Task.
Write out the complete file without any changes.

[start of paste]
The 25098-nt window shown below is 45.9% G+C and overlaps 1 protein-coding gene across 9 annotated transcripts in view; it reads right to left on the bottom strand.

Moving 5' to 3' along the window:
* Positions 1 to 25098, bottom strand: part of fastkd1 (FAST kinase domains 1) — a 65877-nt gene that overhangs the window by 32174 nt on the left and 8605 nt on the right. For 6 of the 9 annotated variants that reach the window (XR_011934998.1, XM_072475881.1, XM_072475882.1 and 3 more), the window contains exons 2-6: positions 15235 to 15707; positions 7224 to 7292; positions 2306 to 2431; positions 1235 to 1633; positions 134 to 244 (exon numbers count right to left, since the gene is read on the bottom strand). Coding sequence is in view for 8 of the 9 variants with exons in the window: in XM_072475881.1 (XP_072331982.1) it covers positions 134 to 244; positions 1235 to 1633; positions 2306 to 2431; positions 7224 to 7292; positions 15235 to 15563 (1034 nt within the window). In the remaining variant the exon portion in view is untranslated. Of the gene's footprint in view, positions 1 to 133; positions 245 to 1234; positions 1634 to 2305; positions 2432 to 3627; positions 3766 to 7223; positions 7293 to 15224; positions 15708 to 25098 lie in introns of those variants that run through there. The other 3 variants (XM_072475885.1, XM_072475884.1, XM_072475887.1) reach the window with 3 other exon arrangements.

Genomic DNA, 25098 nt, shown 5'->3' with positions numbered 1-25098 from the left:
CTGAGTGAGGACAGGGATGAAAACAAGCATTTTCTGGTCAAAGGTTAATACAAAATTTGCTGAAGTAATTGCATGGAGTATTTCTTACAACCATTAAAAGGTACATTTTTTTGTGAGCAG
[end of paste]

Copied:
The 25098-nt window shown below is 45.9% G+C and overlaps 1 protein-coding gene across 9 annotated transcripts in view; it reads right to left on the bottom strand.

Moving 5' to 3' along the window:
* Positions 1 to 25098, bottom strand: part of fastkd1 (FAST kinase domains 1) — a 65877-nt gene that overhangs the window by 32174 nt on the left and 8605 nt on the right. For 6 of the 9 annotated variants that reach the window (XR_011934998.1, XM_072475881.1, XM_072475882.1 and 3 more), the window contains exons 2-6: positions 15235 to 15707; positions 7224 to 7292; positions 2306 to 2431; positions 1235 to 1633; positions 134 to 244 (exon numbers count right to left, since the gene is read on the bottom strand). Coding sequence is in view for 8 of the 9 variants with exons in the window: in XM_072475881.1 (XP_072331982.1) it covers positions 134 to 244; positions 1235 to 1633; positions 2306 to 2431; positions 7224 to 7292; positions 15235 to 15563 (1034 nt within the window). In the remaining variant the exon portion in view is untranslated. Of the gene's footprint in view, positions 1 to 133; positions 245 to 1234; positions 1634 to 2305; positions 2432 to 3627; positions 3766 to 7223; positions 7293 to 15224; positions 15708 to 25098 lie in introns of those variants that run through there. The other 3 variants (XM_072475885.1, XM_072475884.1, XM_072475887.1) reach the window with 3 other exon arrangements.

Genomic DNA, 25098 nt, shown 5'->3' with positions numbered 1-25098 from the left:
CTGAGTGAGGACAGGGATGAAAACAAGCATTTTCTGGTCAAAGGTTAATACAAAATTTGCTGAAGTAATTGCATGGAGTATTTCTTACAACCATTAAAAGGTACATTTTTTTGTGAGCAG